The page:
The problem with a dll is that because it's not a fully executable program Windows cannot create a process for it, and without a process structure it can't run. This is where svchost.exe comes in. You'll note that svchost.exe is an executable, Windows will create a process for it when it's started. Svchost.exe then dynamically loads the dll(s) necessary to support whatever service needs to be run and hosts those dlls within the svchost.exe process. Windows now has a process (which is called svchost.exe because that's the executable that started it) and the dlls that support the required service have a process inside which they can run.

What Services Are Running In Svchost?

Unfortunately Windows doesn't contain any tools that let you find out what service(s) are being hosted inside which instances of svchost.exe. This can be a problem if there is an issue with a service, because all you see is an instance of svchost.exe running away with CPU cycles, running away with RAM, or having some other issue. You don't know what service is being hosted so you don't know where to start looking.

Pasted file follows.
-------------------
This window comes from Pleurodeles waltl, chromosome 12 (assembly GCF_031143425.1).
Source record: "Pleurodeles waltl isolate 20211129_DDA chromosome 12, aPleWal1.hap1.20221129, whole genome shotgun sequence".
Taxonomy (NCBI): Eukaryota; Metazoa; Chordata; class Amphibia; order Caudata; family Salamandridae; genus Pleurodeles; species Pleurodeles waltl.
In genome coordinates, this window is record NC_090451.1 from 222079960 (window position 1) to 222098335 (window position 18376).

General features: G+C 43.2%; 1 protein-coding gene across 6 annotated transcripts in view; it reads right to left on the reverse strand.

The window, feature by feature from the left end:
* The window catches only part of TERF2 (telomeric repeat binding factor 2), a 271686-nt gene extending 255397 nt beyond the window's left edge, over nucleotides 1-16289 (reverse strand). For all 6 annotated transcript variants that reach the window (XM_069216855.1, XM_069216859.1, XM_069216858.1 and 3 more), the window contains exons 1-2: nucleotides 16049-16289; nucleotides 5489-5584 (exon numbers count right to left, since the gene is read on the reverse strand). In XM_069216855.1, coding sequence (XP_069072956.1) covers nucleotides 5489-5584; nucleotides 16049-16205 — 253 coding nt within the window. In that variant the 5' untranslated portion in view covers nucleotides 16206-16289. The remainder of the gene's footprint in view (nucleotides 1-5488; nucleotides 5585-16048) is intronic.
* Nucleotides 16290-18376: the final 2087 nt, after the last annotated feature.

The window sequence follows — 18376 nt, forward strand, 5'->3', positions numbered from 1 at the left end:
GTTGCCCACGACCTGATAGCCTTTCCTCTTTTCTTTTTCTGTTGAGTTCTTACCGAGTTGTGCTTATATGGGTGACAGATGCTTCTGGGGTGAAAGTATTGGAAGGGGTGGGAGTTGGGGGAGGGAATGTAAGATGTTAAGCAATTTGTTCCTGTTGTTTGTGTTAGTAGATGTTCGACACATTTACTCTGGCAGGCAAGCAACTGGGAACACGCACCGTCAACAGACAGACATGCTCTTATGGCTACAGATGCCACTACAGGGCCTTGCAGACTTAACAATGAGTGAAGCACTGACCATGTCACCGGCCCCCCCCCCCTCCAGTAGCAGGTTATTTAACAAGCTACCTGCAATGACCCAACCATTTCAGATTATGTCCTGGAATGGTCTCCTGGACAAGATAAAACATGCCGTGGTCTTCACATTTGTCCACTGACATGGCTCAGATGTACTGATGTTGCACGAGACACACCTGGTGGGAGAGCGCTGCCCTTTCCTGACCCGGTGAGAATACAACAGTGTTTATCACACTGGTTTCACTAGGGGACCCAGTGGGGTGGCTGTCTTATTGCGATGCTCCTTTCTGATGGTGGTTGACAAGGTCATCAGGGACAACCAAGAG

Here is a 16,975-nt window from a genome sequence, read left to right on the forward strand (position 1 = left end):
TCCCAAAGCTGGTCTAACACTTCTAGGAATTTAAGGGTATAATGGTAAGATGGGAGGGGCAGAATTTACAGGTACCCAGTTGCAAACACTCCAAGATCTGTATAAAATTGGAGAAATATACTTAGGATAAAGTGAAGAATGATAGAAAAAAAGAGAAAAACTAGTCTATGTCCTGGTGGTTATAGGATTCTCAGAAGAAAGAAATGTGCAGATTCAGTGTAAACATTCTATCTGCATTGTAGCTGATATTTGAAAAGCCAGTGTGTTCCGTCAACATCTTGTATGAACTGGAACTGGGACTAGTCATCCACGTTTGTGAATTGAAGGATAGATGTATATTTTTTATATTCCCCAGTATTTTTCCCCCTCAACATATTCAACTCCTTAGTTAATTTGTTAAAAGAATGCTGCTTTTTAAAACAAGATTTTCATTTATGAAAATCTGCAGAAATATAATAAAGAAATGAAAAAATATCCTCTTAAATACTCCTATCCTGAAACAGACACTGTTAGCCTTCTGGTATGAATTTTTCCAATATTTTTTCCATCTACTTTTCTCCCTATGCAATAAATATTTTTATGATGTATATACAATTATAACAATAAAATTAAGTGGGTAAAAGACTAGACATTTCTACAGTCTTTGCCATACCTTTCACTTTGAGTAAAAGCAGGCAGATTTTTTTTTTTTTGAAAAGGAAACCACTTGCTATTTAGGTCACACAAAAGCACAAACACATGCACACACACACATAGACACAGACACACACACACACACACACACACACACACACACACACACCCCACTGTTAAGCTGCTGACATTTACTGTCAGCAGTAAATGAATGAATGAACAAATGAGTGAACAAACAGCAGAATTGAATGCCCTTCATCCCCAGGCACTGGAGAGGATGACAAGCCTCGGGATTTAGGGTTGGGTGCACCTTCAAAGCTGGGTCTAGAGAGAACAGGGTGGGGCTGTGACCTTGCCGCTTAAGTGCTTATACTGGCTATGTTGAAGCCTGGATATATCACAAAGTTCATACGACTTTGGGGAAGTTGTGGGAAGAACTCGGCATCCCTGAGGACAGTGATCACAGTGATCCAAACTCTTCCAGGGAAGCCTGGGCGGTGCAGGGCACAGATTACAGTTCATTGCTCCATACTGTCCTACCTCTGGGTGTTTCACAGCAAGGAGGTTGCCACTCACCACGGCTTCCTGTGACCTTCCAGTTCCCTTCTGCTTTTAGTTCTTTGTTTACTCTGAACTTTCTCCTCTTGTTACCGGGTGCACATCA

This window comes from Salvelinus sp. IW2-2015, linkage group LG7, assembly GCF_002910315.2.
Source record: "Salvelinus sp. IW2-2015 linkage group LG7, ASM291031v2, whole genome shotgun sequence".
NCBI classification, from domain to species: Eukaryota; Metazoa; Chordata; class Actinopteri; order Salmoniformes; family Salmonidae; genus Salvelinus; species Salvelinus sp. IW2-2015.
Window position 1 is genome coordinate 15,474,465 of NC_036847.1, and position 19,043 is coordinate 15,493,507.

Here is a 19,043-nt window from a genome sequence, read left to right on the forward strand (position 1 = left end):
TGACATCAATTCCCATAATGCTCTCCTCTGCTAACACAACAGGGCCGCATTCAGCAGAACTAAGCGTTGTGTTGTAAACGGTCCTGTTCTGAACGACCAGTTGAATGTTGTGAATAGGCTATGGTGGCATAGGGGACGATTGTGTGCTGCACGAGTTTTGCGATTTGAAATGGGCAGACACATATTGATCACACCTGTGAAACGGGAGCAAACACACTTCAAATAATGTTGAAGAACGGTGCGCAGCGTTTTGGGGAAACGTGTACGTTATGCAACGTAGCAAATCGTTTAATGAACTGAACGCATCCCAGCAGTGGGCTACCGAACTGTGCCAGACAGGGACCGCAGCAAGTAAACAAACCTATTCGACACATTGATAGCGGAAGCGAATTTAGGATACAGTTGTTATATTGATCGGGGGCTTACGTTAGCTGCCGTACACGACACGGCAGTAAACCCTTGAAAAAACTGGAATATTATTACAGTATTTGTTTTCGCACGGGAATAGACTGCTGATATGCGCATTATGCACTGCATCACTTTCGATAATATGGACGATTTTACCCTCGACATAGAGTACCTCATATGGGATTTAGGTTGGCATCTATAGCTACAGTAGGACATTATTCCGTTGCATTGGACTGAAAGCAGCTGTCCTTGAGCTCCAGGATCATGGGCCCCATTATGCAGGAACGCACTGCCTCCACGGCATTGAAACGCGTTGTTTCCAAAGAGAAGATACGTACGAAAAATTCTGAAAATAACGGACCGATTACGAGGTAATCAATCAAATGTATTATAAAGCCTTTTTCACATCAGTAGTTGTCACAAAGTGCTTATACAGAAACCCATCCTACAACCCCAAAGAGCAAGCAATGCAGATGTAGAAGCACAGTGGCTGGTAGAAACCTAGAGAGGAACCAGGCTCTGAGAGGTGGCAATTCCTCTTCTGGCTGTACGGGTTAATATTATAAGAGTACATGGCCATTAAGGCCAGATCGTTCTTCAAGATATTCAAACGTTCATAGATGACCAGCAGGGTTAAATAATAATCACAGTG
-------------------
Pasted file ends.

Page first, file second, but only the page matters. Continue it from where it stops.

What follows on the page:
There is an official Microsoft tool called Process Explorer, which is part of the Sysinternals suite of tools, that will show you what services are being hosted by which instances of svchost.exe. However, Process Explorer is an extremely complex and powerful tool and you should be careful if you go on to explore the many other features of Process Explorer.

You can download Process Explorer from Microsft at https://docs.microsoft.com/en-us/sysinternals/downloads/process-explorer. It's a stand-alone executable and it doesn't require any installation, you just double-click the .exe file and it runs.